Pierre Carré / François Delécluse: Spatial treatment of sound in the Polytope of Cluny by Iannis Xenakis

During the 60s and 70s, Xenakis conceived several shows mixing music, architecture and performance called « Polytopes ». In the Polytope de Cluny (1972-1974) in particular, the most advanced technologies of the time were employed to imagine a new synergy between music, space and light. During this twenty five minutes long installation, concrete tape music flowed under the arches of the ancient roman therms of Cluny (Paris) while interacting with visual patterns created by an array of hundreds of flash lights and laser beams. In order to synchronise the diffusion of the different audio tracks among the many loudspeakers together with the luminous ballet, Xenakis had a custom technical apparatus designed, that relied at its core on a monotasking computer decoding in real time the digital data stored on a command tape. However, the technologically avant-garde nature of this work, together with the temporary character of the show and its prohibitive cost, was the very reason why it was never to be played again. Due to the scarcity of the remaining original material, it was long thought that the Polytope was lost. However, the digital command tape of the show was recently rediscovered, and its cross-examination against archival documentation available at the Archives Xenakis (technical documentation, letters, photographs, videos, drawings, etc) opened new perspectives for the reconstitution of the Polytope.

This presentation is part of two main axes: first, the re-creation of the Polytope de Cluny at IRCAM as part of the Xenakis centenary, and second, the perpetuation of the work in its entirety in the form of critical documentation. The stakes of the recreation of the work imply first of all the access to the different sources and to the technical resources allowing the reading and the exploitation. Then, reading these sources certainly allows access to the essential information for the recreation of the work, but those need to be interpreted in order to compensate for their possible shortcomings as well as the potential imperfections of a material already altered by time. The critical description of these sources invites us to put the documentation of the work into perspective in order to guarantee its durability beyond the project of recreation at IRCAM. In this respect, we will propose some ideas concerning the storage of information that is not destined to fall into disuse. A third, more general issue concerns the obsolescence of the technologies used at the time of the creation of the work in 1972: it seems important to describe the result aimed at by Xenakis as much as the means implemented at the time, which could suffer from various defects (for example., the levels of the loudspeakers were sampled over four predefined values and could not be completely silent). This problematic cannot avoid a global reflection on the notion of authenticity of works in the context of electronic music.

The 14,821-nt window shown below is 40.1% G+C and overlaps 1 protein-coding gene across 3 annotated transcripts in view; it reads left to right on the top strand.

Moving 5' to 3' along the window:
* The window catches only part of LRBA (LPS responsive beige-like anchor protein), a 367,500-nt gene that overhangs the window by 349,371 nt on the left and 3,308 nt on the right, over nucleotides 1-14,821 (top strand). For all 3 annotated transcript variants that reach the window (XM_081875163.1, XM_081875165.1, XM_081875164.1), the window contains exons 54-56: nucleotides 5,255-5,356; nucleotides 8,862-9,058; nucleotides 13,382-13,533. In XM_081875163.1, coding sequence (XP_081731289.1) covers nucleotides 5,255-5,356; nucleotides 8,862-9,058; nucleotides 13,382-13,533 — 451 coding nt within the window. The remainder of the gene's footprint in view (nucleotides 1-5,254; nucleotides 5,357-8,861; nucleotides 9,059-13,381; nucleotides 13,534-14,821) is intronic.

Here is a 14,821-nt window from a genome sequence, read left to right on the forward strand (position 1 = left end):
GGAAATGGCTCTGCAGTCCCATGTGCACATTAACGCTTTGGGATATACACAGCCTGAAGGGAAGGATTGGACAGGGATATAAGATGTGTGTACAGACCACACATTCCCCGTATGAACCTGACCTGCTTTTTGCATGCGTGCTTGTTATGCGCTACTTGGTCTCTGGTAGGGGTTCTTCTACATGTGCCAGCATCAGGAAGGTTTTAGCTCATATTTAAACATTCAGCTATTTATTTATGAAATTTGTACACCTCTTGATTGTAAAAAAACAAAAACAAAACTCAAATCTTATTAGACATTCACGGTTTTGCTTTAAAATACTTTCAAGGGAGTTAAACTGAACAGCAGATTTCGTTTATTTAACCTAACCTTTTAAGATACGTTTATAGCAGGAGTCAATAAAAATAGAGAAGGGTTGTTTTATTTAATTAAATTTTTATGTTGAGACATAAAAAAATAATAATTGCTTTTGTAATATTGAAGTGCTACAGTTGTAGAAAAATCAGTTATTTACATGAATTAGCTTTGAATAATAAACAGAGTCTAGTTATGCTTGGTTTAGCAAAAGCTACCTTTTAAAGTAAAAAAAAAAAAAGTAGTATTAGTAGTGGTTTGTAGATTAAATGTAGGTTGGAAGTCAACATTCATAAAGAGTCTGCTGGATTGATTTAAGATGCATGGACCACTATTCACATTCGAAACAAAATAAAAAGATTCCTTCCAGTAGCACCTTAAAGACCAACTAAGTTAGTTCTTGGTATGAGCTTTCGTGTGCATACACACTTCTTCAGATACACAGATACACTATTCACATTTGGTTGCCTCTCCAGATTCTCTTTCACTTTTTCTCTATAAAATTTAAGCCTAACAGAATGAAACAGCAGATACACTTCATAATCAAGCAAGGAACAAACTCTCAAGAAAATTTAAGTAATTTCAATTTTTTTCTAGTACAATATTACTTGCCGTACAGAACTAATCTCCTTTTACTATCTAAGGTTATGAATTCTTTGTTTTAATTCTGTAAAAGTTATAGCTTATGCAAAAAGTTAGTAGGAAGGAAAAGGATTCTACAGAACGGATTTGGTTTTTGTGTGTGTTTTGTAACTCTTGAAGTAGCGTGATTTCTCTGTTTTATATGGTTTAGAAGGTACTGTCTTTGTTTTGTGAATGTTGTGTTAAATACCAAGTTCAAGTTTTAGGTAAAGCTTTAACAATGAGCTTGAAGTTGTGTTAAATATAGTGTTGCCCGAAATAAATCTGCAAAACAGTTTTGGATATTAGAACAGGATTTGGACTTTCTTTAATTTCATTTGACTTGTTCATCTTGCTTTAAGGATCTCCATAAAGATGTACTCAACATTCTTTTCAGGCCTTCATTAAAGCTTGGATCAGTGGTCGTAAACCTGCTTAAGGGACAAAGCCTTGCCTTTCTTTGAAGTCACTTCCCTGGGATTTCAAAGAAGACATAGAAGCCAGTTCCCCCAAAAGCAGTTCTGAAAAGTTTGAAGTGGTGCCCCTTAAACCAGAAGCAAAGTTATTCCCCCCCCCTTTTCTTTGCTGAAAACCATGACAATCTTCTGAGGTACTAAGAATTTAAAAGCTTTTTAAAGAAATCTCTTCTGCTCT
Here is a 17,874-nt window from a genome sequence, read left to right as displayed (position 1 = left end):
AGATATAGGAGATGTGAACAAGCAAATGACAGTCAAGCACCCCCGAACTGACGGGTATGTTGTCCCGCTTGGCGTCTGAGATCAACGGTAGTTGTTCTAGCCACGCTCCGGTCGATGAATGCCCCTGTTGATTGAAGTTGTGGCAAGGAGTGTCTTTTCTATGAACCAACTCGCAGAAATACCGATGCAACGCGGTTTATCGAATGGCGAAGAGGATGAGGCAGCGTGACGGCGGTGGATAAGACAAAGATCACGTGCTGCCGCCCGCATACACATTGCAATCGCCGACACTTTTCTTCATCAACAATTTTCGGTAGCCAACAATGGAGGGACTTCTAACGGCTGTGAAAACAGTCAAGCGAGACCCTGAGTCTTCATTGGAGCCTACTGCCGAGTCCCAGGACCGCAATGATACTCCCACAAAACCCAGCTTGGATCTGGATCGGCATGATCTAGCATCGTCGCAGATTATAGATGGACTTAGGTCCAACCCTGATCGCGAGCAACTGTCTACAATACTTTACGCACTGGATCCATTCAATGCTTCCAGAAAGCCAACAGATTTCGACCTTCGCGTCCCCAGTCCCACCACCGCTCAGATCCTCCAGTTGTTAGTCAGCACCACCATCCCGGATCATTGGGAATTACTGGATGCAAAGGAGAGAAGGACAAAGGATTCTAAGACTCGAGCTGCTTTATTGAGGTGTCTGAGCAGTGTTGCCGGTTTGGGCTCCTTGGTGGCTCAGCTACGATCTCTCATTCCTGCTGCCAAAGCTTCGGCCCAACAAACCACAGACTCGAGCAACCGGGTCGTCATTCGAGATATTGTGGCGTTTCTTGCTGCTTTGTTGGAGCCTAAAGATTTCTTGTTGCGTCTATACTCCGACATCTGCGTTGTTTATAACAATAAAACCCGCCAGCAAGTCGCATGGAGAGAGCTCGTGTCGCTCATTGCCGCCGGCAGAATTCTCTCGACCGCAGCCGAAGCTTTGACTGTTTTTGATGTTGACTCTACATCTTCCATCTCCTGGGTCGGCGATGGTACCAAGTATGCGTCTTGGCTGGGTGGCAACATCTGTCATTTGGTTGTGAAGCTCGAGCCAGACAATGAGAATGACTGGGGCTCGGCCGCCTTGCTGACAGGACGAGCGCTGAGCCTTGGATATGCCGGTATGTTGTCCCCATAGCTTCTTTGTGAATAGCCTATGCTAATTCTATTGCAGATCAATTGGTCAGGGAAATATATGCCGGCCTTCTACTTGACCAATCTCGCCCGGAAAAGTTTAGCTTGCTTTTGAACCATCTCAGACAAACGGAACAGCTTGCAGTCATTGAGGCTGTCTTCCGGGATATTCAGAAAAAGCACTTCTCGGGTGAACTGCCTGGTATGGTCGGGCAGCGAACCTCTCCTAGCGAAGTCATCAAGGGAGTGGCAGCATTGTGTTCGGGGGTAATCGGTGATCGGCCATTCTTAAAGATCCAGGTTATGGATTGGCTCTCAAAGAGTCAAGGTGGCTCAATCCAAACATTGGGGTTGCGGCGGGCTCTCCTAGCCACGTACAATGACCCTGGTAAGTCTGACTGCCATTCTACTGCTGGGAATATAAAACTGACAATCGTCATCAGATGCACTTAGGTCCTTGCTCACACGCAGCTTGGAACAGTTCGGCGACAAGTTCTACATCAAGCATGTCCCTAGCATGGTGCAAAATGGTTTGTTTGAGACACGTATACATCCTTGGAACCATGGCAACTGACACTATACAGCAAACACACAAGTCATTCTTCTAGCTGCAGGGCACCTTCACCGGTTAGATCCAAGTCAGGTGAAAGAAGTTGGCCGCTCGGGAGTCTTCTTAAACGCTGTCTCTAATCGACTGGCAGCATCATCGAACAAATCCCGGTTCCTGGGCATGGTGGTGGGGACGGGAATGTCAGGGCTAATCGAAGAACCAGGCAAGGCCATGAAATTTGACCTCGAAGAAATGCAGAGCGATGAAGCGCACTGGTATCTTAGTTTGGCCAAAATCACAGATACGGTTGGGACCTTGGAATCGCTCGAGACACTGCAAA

Pierre Carré
Both a musician and a mathematician, Pierre Carré pursued a twofold education that led him to a Mathematics PhD at IRCAM, while studying musicology, music writing and orchestration at the CNSMDP. Since 2016, he has been working with Mâkhi Xenakis to promote the archives of her father Iannis, which led him to produce several essays on the work of Xenakis. On the basis of his work on the archives, he will be performing the sound and light show Polytope de Cluny at IRCAM in 2022 for the first time since its creation fifty years ago.


François Delécluse holds a doctorate in musicology and has been awarded several prizes from the Paris Conservatoire in analysis, aesthetics, and harmony. In 2018 he defended a PhD entitled Debussy’s Workshop: Creative Process and Composition Methods in the Sketches of the Late Works, 1915-17 and directed a book entitled Esquisses musicales: enjeux et approches du XIXe au XXe siècle which will be published by Brepols in 2022, following the study days he organised at the François Lang Library (Royaumont Foundation).